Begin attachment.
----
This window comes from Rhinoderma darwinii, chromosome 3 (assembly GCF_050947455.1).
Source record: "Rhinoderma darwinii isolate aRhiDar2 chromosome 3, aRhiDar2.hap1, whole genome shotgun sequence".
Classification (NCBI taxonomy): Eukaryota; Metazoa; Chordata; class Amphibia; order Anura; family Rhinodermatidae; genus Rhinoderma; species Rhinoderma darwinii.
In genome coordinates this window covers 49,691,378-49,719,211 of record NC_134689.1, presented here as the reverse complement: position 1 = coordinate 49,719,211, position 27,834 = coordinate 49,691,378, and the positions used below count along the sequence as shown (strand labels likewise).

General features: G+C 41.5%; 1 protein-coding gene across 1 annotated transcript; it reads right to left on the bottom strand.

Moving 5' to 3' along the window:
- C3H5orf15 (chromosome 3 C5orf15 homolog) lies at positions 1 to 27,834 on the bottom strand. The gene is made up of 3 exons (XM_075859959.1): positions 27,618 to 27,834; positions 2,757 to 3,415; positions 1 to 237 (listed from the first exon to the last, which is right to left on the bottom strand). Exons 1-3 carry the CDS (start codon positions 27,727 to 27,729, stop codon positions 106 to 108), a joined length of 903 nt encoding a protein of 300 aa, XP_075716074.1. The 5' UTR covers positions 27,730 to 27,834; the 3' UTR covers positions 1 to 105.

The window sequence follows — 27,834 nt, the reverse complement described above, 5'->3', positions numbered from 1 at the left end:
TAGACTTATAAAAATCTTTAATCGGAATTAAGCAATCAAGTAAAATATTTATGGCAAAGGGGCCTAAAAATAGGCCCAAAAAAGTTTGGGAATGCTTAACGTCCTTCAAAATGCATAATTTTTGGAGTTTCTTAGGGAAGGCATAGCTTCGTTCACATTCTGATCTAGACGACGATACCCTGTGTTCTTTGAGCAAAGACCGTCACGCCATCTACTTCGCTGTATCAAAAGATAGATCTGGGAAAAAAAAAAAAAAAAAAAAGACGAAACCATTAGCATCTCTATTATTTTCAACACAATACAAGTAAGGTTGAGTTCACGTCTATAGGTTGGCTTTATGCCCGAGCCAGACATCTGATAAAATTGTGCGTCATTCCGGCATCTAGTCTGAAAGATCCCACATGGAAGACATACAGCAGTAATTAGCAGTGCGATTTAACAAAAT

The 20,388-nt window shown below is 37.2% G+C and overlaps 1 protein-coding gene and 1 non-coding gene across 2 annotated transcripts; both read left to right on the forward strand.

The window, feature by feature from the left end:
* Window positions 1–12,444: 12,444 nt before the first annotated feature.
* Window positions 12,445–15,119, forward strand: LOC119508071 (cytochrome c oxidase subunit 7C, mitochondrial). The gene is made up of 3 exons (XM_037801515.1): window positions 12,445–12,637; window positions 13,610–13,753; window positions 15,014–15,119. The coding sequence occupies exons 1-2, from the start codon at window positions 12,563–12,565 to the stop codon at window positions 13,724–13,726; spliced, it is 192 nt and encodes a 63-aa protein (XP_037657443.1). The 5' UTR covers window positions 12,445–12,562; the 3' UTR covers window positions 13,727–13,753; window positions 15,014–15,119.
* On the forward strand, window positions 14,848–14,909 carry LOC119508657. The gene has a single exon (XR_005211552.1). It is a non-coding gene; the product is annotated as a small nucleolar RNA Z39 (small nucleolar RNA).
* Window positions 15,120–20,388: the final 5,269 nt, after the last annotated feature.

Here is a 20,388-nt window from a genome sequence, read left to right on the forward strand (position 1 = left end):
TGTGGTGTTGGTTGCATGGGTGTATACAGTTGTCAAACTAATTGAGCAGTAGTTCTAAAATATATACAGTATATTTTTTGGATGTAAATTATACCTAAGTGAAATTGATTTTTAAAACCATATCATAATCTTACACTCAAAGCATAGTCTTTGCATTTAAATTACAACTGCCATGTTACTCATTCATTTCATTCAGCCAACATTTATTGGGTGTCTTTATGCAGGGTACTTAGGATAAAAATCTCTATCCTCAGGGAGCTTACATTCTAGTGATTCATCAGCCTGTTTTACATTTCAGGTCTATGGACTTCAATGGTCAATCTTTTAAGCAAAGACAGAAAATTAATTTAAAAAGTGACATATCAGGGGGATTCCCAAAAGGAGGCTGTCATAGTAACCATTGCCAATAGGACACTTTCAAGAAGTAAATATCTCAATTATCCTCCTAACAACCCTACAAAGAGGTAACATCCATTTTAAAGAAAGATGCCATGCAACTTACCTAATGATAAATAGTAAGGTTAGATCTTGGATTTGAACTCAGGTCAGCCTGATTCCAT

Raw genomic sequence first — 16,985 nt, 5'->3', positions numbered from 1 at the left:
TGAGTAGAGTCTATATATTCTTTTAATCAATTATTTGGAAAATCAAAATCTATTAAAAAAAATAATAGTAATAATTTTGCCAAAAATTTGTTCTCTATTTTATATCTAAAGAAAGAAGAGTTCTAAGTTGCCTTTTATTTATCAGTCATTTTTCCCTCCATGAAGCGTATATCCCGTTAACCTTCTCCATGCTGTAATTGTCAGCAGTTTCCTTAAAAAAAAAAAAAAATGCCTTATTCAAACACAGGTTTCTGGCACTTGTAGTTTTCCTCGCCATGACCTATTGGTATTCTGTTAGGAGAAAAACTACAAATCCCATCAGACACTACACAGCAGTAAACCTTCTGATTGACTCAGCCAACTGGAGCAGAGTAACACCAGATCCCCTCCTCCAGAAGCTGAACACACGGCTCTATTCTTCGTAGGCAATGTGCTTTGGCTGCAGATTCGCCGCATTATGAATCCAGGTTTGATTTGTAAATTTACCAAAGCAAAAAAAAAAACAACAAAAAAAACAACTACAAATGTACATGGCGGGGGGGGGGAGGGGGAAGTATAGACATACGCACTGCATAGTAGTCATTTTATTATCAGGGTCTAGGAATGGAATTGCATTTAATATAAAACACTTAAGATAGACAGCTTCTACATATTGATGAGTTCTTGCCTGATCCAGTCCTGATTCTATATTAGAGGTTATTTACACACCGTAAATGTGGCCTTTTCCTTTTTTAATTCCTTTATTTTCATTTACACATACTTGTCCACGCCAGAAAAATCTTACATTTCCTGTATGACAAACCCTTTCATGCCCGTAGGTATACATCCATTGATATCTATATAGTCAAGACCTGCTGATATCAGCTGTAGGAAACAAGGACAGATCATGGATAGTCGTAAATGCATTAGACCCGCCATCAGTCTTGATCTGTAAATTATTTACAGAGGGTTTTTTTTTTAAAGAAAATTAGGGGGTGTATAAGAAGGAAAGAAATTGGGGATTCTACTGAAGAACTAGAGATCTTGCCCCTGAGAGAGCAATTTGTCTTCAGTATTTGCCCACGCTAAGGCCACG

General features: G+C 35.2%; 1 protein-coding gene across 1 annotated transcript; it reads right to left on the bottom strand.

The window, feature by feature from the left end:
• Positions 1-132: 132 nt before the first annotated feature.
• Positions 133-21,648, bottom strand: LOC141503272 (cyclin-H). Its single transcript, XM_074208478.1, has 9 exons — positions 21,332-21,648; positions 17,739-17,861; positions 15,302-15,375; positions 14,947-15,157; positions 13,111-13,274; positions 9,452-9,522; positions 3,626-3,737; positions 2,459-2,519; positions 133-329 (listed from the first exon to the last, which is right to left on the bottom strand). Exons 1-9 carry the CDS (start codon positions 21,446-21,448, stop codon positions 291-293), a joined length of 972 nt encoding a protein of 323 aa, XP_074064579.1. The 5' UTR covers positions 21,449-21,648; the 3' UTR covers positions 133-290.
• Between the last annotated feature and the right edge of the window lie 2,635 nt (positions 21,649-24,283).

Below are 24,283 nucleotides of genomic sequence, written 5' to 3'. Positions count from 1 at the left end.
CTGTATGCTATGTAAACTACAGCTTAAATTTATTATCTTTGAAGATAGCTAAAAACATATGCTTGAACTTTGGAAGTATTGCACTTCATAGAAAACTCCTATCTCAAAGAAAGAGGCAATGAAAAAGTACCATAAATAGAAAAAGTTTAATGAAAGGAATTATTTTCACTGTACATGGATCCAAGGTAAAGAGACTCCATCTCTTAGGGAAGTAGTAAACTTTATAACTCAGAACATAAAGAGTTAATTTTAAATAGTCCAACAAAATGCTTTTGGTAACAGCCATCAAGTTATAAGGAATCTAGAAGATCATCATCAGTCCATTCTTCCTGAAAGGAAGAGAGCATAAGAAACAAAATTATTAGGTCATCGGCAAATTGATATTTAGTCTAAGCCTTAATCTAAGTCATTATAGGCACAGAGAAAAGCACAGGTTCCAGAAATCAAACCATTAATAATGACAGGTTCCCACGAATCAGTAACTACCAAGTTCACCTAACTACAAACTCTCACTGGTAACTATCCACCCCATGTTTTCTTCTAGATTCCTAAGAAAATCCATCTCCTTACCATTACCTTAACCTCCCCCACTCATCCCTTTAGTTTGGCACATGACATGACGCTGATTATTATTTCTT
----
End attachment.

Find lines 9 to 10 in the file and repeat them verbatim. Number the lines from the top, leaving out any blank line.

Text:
TAGACTTATAAAAATCTTTAATCGGAATTAAGCAATCAAGTAAAATATTTATGGCAAAGGGGCCTAAAAATAGGCCCAAAAAAGTTTGGGAATGCTTAACGTCCTTCAAAATGCATAATTTTTGGAGTTTCTTAGGGAAGGCATAGCTTCGTTCACATTCTGATCTAGACGACGATACCCTGTGTTCTTTGAGCAAAGACCGTCACGCCATCTACTTCGCTGTATCAAAAGATAGATCTGGGAAAAAAAAAAAAAAAAAAAAGACGAAACCATTAGCATCTCTATTATTTTCAACACAATACAAGTAAGGTTGAGTTCACGTCTATAGGTTGGCTTTATGCCCGAGCCAGACATCTGATAAAATTGTGCGTCATTCCGGCATCTAGTCTGAAAGATCCCACATGGAAGACATACAGCAGTAATTAGCAGTGCGATTTAACAAAAT

The 20,388-nt window shown below is 37.2% G+C and overlaps 1 protein-coding gene and 1 non-coding gene across 2 annotated transcripts; both read left to right on the forward strand.